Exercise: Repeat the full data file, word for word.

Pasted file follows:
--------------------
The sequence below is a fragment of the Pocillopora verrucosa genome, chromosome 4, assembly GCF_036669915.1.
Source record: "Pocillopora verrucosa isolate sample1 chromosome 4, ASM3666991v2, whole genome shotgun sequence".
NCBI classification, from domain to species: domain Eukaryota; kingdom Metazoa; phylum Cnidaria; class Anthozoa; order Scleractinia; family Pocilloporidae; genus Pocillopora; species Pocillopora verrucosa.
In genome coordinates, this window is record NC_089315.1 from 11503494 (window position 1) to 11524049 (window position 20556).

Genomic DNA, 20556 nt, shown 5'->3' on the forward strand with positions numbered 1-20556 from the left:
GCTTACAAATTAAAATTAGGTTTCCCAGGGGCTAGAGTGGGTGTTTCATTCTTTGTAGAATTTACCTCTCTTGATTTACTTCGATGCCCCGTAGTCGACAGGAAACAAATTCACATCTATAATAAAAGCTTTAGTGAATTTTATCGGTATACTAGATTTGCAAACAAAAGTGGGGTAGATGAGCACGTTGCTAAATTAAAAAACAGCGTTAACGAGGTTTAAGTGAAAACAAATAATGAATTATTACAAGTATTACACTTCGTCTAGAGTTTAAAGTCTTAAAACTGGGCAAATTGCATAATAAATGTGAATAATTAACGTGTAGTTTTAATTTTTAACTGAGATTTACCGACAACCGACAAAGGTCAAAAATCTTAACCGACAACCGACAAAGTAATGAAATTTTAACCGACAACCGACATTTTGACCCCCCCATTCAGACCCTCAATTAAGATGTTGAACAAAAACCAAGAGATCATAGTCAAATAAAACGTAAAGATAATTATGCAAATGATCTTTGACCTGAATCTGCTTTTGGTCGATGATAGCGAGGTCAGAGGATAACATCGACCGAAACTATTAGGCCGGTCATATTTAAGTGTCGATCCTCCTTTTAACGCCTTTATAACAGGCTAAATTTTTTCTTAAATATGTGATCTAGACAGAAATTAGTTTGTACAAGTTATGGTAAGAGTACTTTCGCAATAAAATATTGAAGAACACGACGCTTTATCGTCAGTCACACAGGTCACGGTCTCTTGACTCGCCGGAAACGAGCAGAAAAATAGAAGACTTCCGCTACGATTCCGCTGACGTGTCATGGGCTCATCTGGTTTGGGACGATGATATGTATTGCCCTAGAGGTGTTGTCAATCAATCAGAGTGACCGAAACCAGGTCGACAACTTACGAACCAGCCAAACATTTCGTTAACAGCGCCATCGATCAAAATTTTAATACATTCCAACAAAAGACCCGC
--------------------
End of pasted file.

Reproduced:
The sequence below is a fragment of the Pocillopora verrucosa genome, chromosome 4, assembly GCF_036669915.1.
Source record: "Pocillopora verrucosa isolate sample1 chromosome 4, ASM3666991v2, whole genome shotgun sequence".
NCBI classification, from domain to species: domain Eukaryota; kingdom Metazoa; phylum Cnidaria; class Anthozoa; order Scleractinia; family Pocilloporidae; genus Pocillopora; species Pocillopora verrucosa.
In genome coordinates, this window is record NC_089315.1 from 11503494 (window position 1) to 11524049 (window position 20556).

Genomic DNA, 20556 nt, shown 5'->3' on the forward strand with positions numbered 1-20556 from the left:
GCTTACAAATTAAAATTAGGTTTCCCAGGGGCTAGAGTGGGTGTTTCATTCTTTGTAGAATTTACCTCTCTTGATTTACTTCGATGCCCCGTAGTCGACAGGAAACAAATTCACATCTATAATAAAAGCTTTAGTGAATTTTATCGGTATACTAGATTTGCAAACAAAAGTGGGGTAGATGAGCACGTTGCTAAATTAAAAAACAGCGTTAACGAGGTTTAAGTGAAAACAAATAATGAATTATTACAAGTATTACACTTCGTCTAGAGTTTAAAGTCTTAAAACTGGGCAAATTGCATAATAAATGTGAATAATTAACGTGTAGTTTTAATTTTTAACTGAGATTTACCGACAACCGACAAAGGTCAAAAATCTTAACCGACAACCGACAAAGTAATGAAATTTTAACCGACAACCGACATTTTGACCCCCCCATTCAGACCCTCAATTAAGATGTTGAACAAAAACCAAGAGATCATAGTCAAATAAAACGTAAAGATAATTATGCAAATGATCTTTGACCTGAATCTGCTTTTGGTCGATGATAGCGAGGTCAGAGGATAACATCGACCGAAACTATTAGGCCGGTCATATTTAAGTGTCGATCCTCCTTTTAACGCCTTTATAACAGGCTAAATTTTTTCTTAAATATGTGATCTAGACAGAAATTAGTTTGTACAAGTTATGGTAAGAGTACTTTCGCAATAAAATATTGAAGAACACGACGCTTTATCGTCAGTCACACAGGTCACGGTCTCTTGACTCGCCGGAAACGAGCAGAAAAATAGAAGACTTCCGCTACGATTCCGCTGACGTGTCATGGGCTCATCTGGTTTGGGACGATGATATGTATTGCCCTAGAGGTGTTGTCAATCAATCAGAGTGACCGAAACCAGGTCGACAACTTACGAACCAGCCAAACATTTCGTTAACAGCGCCATCGATCAAAATTTTAATACATTCCAACAAAAGACCCGC